The scientists, led by Associate Professor Abhay Satoskar, said the drug consists of a synthetic molecule that stops the biological activity of a protein called macrophage migration inhibitory factor, or MIF.
The researchers said they first determined that mice genetically engineered not to carry the MIF protein are less likely to develop symptoms of type 2 diabetes. That, they said, suggests MIF has a role in at least two hallmarks of diabetes: impaired blood sugar control and the presence of other inflammatory proteins.
The scientists then treated diabetic mice with the investigational drug and found most animals showed lower blood sugar levels and reduced inflammatory proteins in their blood when compared to untreated mice with type 2 diabetes.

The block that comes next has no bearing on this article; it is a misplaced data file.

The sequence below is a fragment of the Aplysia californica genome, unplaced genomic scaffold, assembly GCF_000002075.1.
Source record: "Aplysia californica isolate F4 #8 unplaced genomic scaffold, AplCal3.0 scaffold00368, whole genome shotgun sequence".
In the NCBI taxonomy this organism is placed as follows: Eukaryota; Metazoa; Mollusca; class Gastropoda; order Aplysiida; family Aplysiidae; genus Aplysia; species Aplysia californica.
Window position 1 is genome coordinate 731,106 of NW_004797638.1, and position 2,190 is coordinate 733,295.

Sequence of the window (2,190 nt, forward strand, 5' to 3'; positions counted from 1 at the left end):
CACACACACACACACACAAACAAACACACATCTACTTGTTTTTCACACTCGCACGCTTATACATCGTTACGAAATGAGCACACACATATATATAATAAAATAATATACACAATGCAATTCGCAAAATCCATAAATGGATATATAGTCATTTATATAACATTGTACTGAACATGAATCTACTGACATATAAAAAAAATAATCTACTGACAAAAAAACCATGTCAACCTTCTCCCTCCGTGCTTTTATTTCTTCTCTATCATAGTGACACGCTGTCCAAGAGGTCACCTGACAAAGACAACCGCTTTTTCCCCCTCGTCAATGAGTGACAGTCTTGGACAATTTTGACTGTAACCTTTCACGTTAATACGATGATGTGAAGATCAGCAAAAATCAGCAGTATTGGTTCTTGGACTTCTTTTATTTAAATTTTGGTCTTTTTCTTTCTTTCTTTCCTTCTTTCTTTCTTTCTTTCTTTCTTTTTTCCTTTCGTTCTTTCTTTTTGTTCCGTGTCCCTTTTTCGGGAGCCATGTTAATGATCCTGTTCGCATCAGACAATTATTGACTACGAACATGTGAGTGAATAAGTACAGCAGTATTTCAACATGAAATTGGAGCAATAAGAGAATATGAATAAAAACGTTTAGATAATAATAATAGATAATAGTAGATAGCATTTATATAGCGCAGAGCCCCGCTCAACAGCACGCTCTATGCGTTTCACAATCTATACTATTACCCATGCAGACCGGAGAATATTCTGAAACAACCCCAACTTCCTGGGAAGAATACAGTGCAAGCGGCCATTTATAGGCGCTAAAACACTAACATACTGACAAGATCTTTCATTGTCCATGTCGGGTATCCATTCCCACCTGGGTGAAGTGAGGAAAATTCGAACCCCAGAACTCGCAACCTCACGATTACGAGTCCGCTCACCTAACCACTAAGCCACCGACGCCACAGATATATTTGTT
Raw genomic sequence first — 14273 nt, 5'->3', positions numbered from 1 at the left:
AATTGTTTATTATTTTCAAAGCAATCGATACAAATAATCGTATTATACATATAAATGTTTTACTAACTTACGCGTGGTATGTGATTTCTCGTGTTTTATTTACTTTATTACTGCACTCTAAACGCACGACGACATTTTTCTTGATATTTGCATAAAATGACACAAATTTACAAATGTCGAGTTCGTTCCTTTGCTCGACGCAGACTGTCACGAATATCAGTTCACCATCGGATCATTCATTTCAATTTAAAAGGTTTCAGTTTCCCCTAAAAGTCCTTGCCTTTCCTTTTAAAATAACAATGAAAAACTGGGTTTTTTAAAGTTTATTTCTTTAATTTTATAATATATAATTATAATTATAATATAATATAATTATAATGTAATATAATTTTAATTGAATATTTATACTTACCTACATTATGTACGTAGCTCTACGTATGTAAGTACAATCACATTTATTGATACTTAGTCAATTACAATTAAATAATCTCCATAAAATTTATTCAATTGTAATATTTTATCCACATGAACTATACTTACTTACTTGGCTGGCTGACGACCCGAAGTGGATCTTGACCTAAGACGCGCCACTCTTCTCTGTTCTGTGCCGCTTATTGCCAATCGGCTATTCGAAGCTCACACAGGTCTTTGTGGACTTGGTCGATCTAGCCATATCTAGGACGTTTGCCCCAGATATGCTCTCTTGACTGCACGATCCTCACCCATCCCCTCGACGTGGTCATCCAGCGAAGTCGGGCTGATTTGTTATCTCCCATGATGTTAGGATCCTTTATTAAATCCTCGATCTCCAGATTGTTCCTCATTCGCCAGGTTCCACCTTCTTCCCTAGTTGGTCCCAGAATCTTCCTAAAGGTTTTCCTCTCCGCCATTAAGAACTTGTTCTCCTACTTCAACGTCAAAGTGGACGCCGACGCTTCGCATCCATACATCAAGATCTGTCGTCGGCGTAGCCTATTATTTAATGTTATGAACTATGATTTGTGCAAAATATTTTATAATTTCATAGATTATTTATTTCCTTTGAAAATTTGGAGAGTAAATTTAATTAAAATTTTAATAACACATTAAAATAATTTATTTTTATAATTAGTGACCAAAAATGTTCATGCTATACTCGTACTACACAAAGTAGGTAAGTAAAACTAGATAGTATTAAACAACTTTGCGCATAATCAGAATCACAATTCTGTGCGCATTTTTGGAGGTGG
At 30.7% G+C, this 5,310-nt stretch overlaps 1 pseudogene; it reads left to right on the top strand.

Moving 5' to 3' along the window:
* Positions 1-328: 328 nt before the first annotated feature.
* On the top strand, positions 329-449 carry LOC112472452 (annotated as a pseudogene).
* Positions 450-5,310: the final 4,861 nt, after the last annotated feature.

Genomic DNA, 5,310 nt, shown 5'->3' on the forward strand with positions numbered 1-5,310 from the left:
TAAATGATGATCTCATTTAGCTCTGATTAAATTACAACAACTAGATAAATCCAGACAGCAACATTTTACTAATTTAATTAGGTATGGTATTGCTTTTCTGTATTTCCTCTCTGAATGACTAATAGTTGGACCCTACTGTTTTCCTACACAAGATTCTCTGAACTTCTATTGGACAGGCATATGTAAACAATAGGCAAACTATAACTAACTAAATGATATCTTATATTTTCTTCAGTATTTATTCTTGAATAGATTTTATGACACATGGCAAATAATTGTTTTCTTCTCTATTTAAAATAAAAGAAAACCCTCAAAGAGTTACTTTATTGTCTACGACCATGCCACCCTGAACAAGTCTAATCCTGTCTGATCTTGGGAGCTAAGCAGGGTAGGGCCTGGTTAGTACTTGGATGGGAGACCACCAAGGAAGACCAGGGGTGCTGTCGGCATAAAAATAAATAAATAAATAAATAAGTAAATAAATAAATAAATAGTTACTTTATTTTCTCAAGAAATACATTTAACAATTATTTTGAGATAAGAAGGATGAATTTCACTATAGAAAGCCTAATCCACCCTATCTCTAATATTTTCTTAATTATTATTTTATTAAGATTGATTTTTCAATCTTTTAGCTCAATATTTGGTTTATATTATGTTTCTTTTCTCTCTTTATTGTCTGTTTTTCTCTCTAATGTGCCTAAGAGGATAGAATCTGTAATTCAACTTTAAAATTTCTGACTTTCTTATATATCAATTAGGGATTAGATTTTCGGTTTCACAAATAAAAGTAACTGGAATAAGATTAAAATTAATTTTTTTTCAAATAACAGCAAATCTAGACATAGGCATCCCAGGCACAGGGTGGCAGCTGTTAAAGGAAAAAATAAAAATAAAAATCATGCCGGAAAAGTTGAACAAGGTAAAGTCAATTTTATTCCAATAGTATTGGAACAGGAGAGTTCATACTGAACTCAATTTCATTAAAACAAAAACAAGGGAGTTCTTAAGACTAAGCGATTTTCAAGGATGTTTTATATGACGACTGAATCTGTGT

"We also found that if we stopped administering the drug, then the blood sugar level would go up," Satoskar said. "This does not present a cure for diabetes, but we think, if it is approved in humans, that it has potential to become an oral drug taken for the long term to control a very common symptom of the disease."
The study is to appear in the Journal of the Federation of American Societies for Experimental Biology.
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